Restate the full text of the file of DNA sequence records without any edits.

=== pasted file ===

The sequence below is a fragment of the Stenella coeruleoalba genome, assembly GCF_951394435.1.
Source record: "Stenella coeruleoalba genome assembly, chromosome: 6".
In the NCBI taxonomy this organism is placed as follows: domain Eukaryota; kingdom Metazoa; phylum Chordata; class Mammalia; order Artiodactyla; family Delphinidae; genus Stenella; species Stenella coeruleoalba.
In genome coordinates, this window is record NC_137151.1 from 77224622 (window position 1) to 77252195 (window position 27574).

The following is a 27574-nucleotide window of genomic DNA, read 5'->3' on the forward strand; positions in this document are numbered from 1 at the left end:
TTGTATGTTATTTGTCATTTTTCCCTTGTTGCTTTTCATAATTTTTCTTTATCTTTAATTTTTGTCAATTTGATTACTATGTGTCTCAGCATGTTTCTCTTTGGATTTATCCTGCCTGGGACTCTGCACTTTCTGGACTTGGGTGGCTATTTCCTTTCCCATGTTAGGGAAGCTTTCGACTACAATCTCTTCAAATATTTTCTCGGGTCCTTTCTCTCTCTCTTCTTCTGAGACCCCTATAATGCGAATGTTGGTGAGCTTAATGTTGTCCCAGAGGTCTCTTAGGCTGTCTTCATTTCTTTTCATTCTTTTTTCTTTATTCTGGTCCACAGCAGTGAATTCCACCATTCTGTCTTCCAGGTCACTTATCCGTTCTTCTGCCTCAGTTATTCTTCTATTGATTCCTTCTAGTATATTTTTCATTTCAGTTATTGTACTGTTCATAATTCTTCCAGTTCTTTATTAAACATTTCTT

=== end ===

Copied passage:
The sequence below is a fragment of the Stenella coeruleoalba genome, assembly GCF_951394435.1.
Source record: "Stenella coeruleoalba genome assembly, chromosome: 6".
In the NCBI taxonomy this organism is placed as follows: domain Eukaryota; kingdom Metazoa; phylum Chordata; class Mammalia; order Artiodactyla; family Delphinidae; genus Stenella; species Stenella coeruleoalba.
In genome coordinates, this window is record NC_137151.1 from 77224622 (window position 1) to 77252195 (window position 27574).

The following is a 27574-nucleotide window of genomic DNA, read 5'->3' on the forward strand; positions in this document are numbered from 1 at the left end:
TTGTATGTTATTTGTCATTTTTCCCTTGTTGCTTTTCATAATTTTTCTTTATCTTTAATTTTTGTCAATTTGATTACTATGTGTCTCAGCATGTTTCTCTTTGGATTTATCCTGCCTGGGACTCTGCACTTTCTGGACTTGGGTGGCTATTTCCTTTCCCATGTTAGGGAAGCTTTCGACTACAATCTCTTCAAATATTTTCTCGGGTCCTTTCTCTCTCTCTTCTTCTGAGACCCCTATAATGCGAATGTTGGTGAGCTTAATGTTGTCCCAGAGGTCTCTTAGGCTGTCTTCATTTCTTTTCATTCTTTTTTCTTTATTCTGGTCCACAGCAGTGAATTCCACCATTCTGTCTTCCAGGTCACTTATCCGTTCTTCTGCCTCAGTTATTCTTCTATTGATTCCTTCTAGTATATTTTTCATTTCAGTTATTGTACTGTTCATAATTCTTCCAGTTCTTTATTAAACATTTCTT